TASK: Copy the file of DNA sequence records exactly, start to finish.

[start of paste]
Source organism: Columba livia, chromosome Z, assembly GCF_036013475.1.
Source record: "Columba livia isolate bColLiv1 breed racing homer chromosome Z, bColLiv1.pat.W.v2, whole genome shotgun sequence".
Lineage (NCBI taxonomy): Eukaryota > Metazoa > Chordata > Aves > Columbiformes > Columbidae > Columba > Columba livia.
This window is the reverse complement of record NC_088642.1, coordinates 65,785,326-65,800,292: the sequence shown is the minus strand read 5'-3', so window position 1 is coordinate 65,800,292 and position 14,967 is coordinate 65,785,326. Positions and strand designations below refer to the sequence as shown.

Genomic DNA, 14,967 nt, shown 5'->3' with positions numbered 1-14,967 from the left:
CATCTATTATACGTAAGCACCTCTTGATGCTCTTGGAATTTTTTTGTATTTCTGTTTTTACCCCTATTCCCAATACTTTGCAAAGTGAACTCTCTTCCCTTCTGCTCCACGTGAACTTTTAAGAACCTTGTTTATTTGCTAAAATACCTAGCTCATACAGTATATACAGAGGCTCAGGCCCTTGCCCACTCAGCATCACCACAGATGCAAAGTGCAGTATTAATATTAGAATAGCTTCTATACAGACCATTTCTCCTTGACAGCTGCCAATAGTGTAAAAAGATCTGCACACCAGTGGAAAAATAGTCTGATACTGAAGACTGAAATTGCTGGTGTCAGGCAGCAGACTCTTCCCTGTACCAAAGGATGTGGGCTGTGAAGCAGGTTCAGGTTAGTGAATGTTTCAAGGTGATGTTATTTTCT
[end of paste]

Source organism: Columba livia, chromosome Z, assembly GCF_036013475.1.
Source record: "Columba livia isolate bColLiv1 breed racing homer chromosome Z, bColLiv1.pat.W.v2, whole genome shotgun sequence".
Lineage (NCBI taxonomy): Eukaryota > Metazoa > Chordata > Aves > Columbiformes > Columbidae > Columba > Columba livia.
This window is the reverse complement of record NC_088642.1, coordinates 65,785,326-65,800,292: the sequence shown is the minus strand read 5'-3', so window position 1 is coordinate 65,800,292 and position 14,967 is coordinate 65,785,326. Positions and strand designations below refer to the sequence as shown.

Genomic DNA, 14,967 nt, shown 5'->3' with positions numbered 1-14,967 from the left:
CATCTATTATACGTAAGCACCTCTTGATGCTCTTGGAATTTTTTTGTATTTCTGTTTTTACCCCTATTCCCAATACTTTGCAAAGTGAACTCTCTTCCCTTCTGCTCCACGTGAACTTTTAAGAACCTTGTTTATTTGCTAAAATACCTAGCTCATACAGTATATACAGAGGCTCAGGCCCTTGCCCACTCAGCATCACCACAGATGCAAAGTGCAGTATTAATATTAGAATAGCTTCTATACAGACCATTTCTCCTTGACAGCTGCCAATAGTGTAAAAAGATCTGCACACCAGTGGAAAAATAGTCTGATACTGAAGACTGAAATTGCTGGTGTCAGGCAGCAGACTCTTCCCTGTACCAAAGGATGTGGGCTGTGAAGCAGGTTCAGGTTAGTGAATGTTTCAAGGTGATGTTATTTTCT